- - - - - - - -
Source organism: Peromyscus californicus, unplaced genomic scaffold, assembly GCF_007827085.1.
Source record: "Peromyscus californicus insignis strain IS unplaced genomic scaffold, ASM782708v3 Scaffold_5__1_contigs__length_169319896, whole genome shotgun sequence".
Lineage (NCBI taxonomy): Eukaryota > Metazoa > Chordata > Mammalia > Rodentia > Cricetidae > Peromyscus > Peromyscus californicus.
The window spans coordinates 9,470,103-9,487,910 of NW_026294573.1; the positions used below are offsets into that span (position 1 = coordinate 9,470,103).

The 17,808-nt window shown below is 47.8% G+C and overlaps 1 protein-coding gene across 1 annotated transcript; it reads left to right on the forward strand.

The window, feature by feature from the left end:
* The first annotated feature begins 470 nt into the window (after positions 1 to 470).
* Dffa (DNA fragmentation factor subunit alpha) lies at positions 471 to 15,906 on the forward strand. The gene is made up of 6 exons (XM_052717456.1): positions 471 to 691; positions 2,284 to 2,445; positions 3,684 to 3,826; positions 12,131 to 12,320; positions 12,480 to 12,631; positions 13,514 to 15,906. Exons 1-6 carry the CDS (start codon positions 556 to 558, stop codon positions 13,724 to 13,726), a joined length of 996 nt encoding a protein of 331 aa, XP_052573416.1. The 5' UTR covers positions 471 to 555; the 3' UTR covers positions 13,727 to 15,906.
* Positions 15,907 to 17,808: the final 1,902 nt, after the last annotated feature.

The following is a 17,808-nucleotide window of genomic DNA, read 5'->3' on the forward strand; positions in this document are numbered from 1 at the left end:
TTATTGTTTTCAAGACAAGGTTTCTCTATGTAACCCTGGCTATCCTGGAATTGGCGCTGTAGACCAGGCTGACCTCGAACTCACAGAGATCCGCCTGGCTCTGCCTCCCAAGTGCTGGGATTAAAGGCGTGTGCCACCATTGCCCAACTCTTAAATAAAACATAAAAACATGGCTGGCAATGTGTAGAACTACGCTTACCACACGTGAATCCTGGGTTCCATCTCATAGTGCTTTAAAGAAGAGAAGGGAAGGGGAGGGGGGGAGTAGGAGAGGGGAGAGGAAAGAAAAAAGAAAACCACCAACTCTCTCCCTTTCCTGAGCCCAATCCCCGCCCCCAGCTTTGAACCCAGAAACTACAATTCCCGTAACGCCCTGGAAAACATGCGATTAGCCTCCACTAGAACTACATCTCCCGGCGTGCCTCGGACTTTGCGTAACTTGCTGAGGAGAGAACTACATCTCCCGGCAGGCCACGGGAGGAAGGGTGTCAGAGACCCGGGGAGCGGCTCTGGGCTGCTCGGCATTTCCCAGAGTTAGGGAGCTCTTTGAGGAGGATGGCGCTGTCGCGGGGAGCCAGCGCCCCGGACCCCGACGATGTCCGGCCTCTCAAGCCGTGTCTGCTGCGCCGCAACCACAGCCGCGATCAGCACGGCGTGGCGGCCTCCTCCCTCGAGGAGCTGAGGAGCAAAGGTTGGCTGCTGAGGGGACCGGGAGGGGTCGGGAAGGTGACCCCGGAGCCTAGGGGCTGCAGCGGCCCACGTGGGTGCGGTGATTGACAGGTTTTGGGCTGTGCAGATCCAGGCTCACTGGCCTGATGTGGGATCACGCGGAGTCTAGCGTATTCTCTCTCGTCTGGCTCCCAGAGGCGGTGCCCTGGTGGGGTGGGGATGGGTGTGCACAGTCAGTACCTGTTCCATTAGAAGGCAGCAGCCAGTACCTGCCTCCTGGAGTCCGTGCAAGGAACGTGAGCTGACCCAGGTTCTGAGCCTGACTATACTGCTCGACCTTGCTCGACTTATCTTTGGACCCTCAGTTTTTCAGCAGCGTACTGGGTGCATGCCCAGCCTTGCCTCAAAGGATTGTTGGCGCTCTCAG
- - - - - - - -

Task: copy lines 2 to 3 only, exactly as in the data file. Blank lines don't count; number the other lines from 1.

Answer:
Source record: "Peromyscus californicus insignis strain IS unplaced genomic scaffold, ASM782708v3 Scaffold_5__1_contigs__length_169319896, whole genome shotgun sequence".
Lineage (NCBI taxonomy): Eukaryota > Metazoa > Chordata > Mammalia > Rodentia > Cricetidae > Peromyscus > Peromyscus californicus.